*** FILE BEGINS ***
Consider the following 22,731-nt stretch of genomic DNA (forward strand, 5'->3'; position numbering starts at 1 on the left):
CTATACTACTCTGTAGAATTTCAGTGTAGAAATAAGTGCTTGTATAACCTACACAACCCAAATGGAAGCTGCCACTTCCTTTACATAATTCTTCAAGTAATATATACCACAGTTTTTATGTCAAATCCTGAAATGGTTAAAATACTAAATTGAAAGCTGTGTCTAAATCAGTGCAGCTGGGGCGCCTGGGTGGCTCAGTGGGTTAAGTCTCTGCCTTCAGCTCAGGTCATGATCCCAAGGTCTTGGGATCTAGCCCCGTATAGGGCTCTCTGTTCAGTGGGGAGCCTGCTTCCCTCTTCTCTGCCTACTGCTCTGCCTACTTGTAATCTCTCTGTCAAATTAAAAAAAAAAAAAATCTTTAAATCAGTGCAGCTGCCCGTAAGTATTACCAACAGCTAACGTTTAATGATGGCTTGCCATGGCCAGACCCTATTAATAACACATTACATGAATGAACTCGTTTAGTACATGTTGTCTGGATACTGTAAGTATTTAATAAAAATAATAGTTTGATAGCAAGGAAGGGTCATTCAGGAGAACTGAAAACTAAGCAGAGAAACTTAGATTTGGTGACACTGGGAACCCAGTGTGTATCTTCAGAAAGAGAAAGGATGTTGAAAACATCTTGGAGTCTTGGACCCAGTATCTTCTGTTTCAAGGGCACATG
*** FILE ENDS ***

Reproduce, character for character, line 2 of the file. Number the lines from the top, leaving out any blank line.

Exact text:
CTATACTACTCTGTAGAATTTCAGTGTAGAAATAAGTGCTTGTATAACCTACACAACCCAAATGGAAGCTGCCACTTCCTTTACATAATTCTTCAAGTAATATATACCACAGTTTTTATGTCAAATCCTGAAATGGTTAAAATACTAAATTGAAAGCTGTGTCTAAATCAGTGCAGCTGGGGCGCCTGGGTGGCTCAGTGGGTTAAGTCTCTGCCTTCAGCTCAGGTCATGATCCCAAGGTCTTGGGATCTAGCCCCGTATAGGGCTCTCTGTTCAGTGGGGAGCCTGCTTCCCTCTTCTCTGCCTACTGCTCTGCCTACTTGTAATCTCTCTGTCAAATTAAAAAAAAAAAAAATCTTTAAATCAGTGCAGCTGCCCGTAAGTATTACCAACAGCTAACGTTTAATGATGGCTTGCCATGGCCAGACCCTATTAATAACACATTACATGAATGAACTCGTTTAGTACATGTTGTCTGGATACTGTAAGTATTTAATAAAAATAATAGTTTGATAGCAAGGAAGGGTCATTCAGGAGAACTGAAAACTAAGCAGAGAAACTTAGATTTGGTGACACTGGGAACCCAGTGTGTATCTTCAGAAAGAGAAAGGATGTTGAAAACATCTTGGAGTCTTGGACCCAGTATCTTCTGTTTCAAGGGCACATG